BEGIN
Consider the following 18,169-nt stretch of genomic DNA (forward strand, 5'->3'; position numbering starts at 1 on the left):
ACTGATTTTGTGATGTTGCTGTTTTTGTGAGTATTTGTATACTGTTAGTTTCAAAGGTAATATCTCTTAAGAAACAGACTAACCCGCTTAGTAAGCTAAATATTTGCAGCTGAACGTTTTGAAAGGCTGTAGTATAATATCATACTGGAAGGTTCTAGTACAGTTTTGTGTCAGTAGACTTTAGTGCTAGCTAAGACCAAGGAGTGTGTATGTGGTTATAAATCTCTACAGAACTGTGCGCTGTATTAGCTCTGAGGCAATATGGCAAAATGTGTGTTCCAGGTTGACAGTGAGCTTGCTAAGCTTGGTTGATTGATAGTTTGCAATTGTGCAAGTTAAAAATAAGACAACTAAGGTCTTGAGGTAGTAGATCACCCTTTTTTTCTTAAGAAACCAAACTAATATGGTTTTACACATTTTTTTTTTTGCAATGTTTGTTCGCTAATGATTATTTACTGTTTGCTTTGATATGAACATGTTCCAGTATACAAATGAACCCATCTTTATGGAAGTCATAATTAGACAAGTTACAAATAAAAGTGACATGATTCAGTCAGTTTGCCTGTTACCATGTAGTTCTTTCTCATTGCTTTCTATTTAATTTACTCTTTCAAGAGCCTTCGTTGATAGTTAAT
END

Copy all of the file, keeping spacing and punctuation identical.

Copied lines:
Consider the following 18,169-nt stretch of genomic DNA (forward strand, 5'->3'; position numbering starts at 1 on the left):
ACTGATTTTGTGATGTTGCTGTTTTTGTGAGTATTTGTATACTGTTAGTTTCAAAGGTAATATCTCTTAAGAAACAGACTAACCCGCTTAGTAAGCTAAATATTTGCAGCTGAACGTTTTGAAAGGCTGTAGTATAATATCATACTGGAAGGTTCTAGTACAGTTTTGTGTCAGTAGACTTTAGTGCTAGCTAAGACCAAGGAGTGTGTATGTGGTTATAAATCTCTACAGAACTGTGCGCTGTATTAGCTCTGAGGCAATATGGCAAAATGTGTGTTCCAGGTTGACAGTGAGCTTGCTAAGCTTGGTTGATTGATAGTTTGCAATTGTGCAAGTTAAAAATAAGACAACTAAGGTCTTGAGGTAGTAGATCACCCTTTTTTTCTTAAGAAACCAAACTAATATGGTTTTACACATTTTTTTTTTTGCAATGTTTGTTCGCTAATGATTATTTACTGTTTGCTTTGATATGAACATGTTCCAGTATACAAATGAACCCATCTTTATGGAAGTCATAATTAGACAAGTTACAAATAAAAGTGACATGATTCAGTCAGTTTGCCTGTTACCATGTAGTTCTTTCTCATTGCTTTCTATTTAATTTACTCTTTCAAGAGCCTTCGTTGATAGTTAAT